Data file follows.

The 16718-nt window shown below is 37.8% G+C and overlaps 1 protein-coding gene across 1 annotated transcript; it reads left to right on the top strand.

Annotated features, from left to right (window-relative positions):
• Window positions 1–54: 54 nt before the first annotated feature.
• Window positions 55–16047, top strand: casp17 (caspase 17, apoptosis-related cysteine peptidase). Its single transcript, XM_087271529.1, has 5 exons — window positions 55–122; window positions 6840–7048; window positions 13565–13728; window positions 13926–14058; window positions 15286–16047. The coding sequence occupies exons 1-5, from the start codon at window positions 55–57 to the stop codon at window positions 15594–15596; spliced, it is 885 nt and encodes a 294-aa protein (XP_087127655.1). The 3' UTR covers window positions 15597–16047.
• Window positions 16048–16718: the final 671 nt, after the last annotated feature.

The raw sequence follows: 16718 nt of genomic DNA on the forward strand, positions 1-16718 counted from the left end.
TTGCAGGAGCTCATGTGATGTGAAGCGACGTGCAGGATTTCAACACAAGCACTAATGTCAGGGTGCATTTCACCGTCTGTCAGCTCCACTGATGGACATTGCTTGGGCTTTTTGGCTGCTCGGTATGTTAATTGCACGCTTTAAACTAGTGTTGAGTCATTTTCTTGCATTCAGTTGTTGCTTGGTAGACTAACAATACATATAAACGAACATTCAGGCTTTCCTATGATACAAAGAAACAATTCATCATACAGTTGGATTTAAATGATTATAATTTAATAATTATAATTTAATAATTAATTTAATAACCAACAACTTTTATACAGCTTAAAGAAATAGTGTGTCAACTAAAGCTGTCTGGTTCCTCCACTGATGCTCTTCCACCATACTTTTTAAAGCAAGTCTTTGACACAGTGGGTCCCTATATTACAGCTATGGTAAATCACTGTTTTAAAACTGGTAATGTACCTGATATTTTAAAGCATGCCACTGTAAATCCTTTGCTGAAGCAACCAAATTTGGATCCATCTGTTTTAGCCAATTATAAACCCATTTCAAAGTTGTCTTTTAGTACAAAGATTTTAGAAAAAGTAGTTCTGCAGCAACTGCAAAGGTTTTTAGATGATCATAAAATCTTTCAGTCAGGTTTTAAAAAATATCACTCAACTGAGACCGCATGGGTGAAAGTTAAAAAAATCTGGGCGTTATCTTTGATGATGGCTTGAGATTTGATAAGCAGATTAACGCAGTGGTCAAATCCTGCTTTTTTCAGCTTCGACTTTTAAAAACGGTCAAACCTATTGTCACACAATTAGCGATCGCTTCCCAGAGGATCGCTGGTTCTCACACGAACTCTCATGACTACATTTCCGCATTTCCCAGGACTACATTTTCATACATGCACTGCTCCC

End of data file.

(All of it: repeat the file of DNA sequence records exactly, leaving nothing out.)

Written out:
The 16718-nt window shown below is 37.8% G+C and overlaps 1 protein-coding gene across 1 annotated transcript; it reads left to right on the top strand.

Annotated features, from left to right (window-relative positions):
• Window positions 1–54: 54 nt before the first annotated feature.
• Window positions 55–16047, top strand: casp17 (caspase 17, apoptosis-related cysteine peptidase). Its single transcript, XM_087271529.1, has 5 exons — window positions 55–122; window positions 6840–7048; window positions 13565–13728; window positions 13926–14058; window positions 15286–16047. The coding sequence occupies exons 1-5, from the start codon at window positions 55–57 to the stop codon at window positions 15594–15596; spliced, it is 885 nt and encodes a 294-aa protein (XP_087127655.1). The 3' UTR covers window positions 15597–16047.
• Window positions 16048–16718: the final 671 nt, after the last annotated feature.

The raw sequence follows: 16718 nt of genomic DNA on the forward strand, positions 1-16718 counted from the left end.
TTGCAGGAGCTCATGTGATGTGAAGCGACGTGCAGGATTTCAACACAAGCACTAATGTCAGGGTGCATTTCACCGTCTGTCAGCTCCACTGATGGACATTGCTTGGGCTTTTTGGCTGCTCGGTATGTTAATTGCACGCTTTAAACTAGTGTTGAGTCATTTTCTTGCATTCAGTTGTTGCTTGGTAGACTAACAATACATATAAACGAACATTCAGGCTTTCCTATGATACAAAGAAACAATTCATCATACAGTTGGATTTAAATGATTATAATTTAATAATTATAATTTAATAATTAATTTAATAACCAACAACTTTTATACAGCTTAAAGAAATAGTGTGTCAACTAAAGCTGTCTGGTTCCTCCACTGATGCTCTTCCACCATACTTTTTAAAGCAAGTCTTTGACACAGTGGGTCCCTATATTACAGCTATGGTAAATCACTGTTTTAAAACTGGTAATGTACCTGATATTTTAAAGCATGCCACTGTAAATCCTTTGCTGAAGCAACCAAATTTGGATCCATCTGTTTTAGCCAATTATAAACCCATTTCAAAGTTGTCTTTTAGTACAAAGATTTTAGAAAAAGTAGTTCTGCAGCAACTGCAAAGGTTTTTAGATGATCATAAAATCTTTCAGTCAGGTTTTAAAAAATATCACTCAACTGAGACCGCATGGGTGAAAGTTAAAAAAATCTGGGCGTTATCTTTGATGATGGCTTGAGATTTGATAAGCAGATTAACGCAGTGGTCAAATCCTGCTTTTTTCAGCTTCGACTTTTAAAAACGGTCAAACCTATTGTCACACAATTAGCGATCGCTTCCCAGAGGATCGCTGGTTCTCACACGAACTCTCATGACTACATTTCCGCATTTCCCAGGACTACATTTTCATACATGCACTGCTCCC